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Invisible Man Paperback – March 14, 1995
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We rely, in this world, on the visual aspects of humanity as a means of learning who we are. This, Ralph Ellison argues convincingly, is a dangerous habit. A classic from the moment it first appeared in 1952, Invisible Man chronicles the travels of its narrator, a young, nameless black man, as he moves through the hellish levels of American intolerance and cultural blindness. Searching for a context in which to know himself, he exists in a very peculiar state. "I am an invisible man," he says in his prologue. "When they approach me they see only my surroundings, themselves, or figments of their imagination--indeed, everything and anything except me." But this is hard-won self-knowledge, earned over the course of many years.
As the book gets started, the narrator is expelled from his Southern Negro college for inadvertently showing a white trustee the reality of black life in the south, including an incestuous farmer and a rural whorehouse. The college director chastises him: "Why, the dumbest black bastard in the cotton patch knows that the only way to please a white man is to tell him a lie! What kind of an education are you getting around here?" Mystified, the narrator moves north to New York City, where the truth, at least as he perceives it, is dealt another blow when he learns that his former headmaster's recommendation letters are, in fact, letters of condemnation.
What ensues is a search for what truth actually is, which proves to be supremely elusive. The narrator becomes a spokesman for a mixed-race band of social activists called "The Brotherhood" and believes he is fighting for equality. Once again, he realizes he's been duped into believing what he thought was the truth, when in fact it is only another variation. Of the Brothers, he eventually discerns: "They were blind, bat blind, moving only by the echoed sounds of their voices. And because they were blind they would destroy themselves.... Here I thought they accepted me because they felt that color made no difference, when in reality it made no difference because they didn't see either color or men."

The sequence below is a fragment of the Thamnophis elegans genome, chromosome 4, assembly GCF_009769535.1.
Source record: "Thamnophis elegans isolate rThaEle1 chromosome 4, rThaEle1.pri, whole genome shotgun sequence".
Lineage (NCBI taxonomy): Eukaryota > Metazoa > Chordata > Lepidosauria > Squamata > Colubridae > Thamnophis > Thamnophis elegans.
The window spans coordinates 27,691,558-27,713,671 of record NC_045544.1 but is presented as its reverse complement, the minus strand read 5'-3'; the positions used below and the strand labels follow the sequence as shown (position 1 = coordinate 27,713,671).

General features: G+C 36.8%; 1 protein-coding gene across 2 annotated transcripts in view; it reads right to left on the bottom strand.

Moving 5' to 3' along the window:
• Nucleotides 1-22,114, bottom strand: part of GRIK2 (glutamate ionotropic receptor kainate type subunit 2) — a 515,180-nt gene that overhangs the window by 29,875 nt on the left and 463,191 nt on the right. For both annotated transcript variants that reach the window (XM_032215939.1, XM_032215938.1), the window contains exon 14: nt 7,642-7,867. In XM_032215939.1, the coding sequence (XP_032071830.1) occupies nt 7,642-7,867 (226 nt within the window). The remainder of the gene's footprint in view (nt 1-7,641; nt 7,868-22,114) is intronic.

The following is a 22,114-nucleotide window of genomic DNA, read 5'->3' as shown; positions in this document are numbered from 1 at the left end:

Invisible Man is certainly a book about race in America, and sadly enough, few of the problems it chronicles have disappeared even now. But Ellison's first novel transcends such a narrow definition. It's also a book about the human race stumbling down the path to identity, challenged and successful to varying degrees. None of us can ever be sure of the truth beyond ourselves, and possibly not even there. The world is a tricky place, and no one knows this better than the invisible man, who leaves us with these chilling, provocative words: "And it is this which frightens me: Who knows but that, on the lower frequencies, I speak for you?" --Melanie Rehak
From Publishers Weekly
These three volumes have been redesigned and reissued to commemorate the first anniversary of Ellison's death.
Copyright 1995 Reed Business Information, Inc.
Top customer reviews